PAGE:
It’s almost entirely on one shift. There are a few areas where we had some cap intensive equipment, where it’s on two shifts. But that’s easily addressed to expand volume. I think in principle we could comfortably have a production rate next year that’s 50% greater than 20,000. I hesitate to predict when in the year we’d be sort of confidently maintaining that at a steady pace. Look at it this way, at the end of next year, I think that there’s a pretty good likelihood that we’re at least at the 30,000 unit a year run rate at the end of next year.

Deepak Ahuja

I think maybe more generally we have flexibility. And the flexibility allows us to do a lot of things. That’s overtime, add a second shift. We can do a lot. So I think whatever the targets, it will be what they are, and depending on demand, we have that flexibility.

Elon Musk

It’s not totally willy nilly. You do need to hire a second shift. You need to get them trained, and you need to make sure you maintain the quality on the second shift. You don’t want to have cars that are made on the second shift that are worse than cars made on the first shift. So it doesn’t require a significant capital injection - minuscule capital injection to increase the rate, which is great. So there’s certainly upside to opportunity there. But I don’t want to trivialize how easy it is to find good people and get them trained and make sure everything’s good and you don’t have, like, the B team on the second shift. That’s very important.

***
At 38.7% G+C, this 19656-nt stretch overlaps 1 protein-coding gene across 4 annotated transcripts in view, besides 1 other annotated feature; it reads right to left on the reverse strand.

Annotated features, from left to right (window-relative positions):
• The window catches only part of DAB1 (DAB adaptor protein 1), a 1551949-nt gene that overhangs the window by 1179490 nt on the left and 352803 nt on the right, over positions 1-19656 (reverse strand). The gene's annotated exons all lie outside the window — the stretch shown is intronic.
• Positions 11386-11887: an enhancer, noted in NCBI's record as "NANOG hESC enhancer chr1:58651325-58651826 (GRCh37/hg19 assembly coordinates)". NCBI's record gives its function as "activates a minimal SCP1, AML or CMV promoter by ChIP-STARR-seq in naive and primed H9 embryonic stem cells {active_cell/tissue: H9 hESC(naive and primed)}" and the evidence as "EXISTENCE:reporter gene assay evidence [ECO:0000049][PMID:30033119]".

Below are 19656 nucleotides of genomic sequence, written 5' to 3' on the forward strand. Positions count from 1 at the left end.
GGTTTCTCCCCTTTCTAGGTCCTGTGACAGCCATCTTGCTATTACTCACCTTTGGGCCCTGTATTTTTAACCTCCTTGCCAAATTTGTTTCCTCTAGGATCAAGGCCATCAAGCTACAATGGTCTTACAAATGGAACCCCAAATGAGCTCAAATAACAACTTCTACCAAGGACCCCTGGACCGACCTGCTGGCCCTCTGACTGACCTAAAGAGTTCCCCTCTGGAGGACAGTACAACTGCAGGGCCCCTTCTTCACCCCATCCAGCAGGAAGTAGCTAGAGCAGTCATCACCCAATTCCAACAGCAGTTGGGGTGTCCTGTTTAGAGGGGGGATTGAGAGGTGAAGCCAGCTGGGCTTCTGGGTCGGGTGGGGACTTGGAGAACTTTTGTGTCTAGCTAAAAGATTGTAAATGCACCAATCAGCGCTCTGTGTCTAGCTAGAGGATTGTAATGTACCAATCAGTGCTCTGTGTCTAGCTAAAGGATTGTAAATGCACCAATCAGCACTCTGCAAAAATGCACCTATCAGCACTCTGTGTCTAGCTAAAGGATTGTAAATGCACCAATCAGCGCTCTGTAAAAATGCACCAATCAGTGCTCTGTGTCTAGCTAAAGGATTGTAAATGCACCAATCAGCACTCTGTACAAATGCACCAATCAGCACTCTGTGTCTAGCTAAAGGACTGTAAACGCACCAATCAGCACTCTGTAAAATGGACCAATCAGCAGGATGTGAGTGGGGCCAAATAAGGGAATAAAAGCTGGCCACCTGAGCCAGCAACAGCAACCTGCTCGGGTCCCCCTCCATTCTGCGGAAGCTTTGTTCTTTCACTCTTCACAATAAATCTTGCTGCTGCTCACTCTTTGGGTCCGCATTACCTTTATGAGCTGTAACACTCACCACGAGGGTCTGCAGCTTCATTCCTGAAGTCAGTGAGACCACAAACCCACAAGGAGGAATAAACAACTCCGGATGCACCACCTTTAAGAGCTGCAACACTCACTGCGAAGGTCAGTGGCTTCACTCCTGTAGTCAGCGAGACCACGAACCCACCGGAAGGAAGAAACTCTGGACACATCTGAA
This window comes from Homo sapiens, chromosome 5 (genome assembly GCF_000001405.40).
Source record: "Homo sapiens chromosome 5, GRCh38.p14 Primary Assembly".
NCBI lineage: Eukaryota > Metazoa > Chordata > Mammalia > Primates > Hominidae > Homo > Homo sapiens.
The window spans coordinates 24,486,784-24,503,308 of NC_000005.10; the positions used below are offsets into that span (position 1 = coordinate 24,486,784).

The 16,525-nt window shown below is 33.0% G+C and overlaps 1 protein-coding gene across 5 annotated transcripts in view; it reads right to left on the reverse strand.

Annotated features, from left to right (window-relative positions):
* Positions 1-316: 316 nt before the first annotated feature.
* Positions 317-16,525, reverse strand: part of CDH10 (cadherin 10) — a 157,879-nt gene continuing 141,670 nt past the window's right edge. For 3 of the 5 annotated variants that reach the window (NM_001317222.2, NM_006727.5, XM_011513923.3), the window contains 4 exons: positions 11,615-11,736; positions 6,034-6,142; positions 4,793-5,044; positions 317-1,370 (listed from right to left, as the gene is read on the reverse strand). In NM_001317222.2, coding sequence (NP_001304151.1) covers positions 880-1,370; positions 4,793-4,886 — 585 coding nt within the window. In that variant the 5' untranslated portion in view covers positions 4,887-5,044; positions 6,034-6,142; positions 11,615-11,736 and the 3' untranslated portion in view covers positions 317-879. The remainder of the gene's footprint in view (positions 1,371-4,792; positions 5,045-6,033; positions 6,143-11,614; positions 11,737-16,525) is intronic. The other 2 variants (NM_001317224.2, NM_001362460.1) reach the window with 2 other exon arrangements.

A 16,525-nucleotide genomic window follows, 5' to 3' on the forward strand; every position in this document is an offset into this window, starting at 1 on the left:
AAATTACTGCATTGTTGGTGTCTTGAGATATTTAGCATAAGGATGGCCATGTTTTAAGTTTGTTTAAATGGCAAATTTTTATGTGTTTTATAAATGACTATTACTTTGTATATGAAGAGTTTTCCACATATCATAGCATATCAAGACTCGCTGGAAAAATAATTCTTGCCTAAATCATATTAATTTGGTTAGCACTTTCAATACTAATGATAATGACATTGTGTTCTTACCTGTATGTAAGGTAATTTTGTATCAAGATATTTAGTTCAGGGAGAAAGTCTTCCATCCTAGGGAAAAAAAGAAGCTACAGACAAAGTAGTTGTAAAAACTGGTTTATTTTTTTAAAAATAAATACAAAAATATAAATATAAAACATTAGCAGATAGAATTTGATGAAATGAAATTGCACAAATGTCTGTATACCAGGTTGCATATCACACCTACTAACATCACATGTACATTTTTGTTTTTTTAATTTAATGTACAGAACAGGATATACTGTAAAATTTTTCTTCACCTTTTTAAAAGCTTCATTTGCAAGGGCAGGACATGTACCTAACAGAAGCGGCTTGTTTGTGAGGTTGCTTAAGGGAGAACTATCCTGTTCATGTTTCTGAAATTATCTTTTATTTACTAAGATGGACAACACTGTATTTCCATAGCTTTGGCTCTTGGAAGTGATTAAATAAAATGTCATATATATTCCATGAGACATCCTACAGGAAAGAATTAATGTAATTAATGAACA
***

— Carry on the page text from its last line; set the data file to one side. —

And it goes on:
Amir Rozwadowski – Barclays

And then if we’re thinking about the demands on your cash for the near term. I was wondering when do you expect to start paying back the DOE loan?

Deepak Ahuja

We start paying that back in December of this year.

Elon Musk

We’re required to pay it back in December. We’ll start paying it back no later than December.

Deepak Ahuja

And then there’s quarterly payments thereafter.

Amir Rozwadowski – Barclays

So in terms of the demands on your cash, that’s factored into your expectations for where you will end fourth quarter cash in terms of a relatively okay position?

Deepak Ahuja

Yes.

Amir Rozwadowski – Barclays

And then lastly, if I may, we’ve certainly seen a number of new stores open up in terms of building retail points for you folks as well as building brand awareness. How should we think about the trajectory for opex over the course of perhaps this year and the duration of 2013? What’s the plan at this point?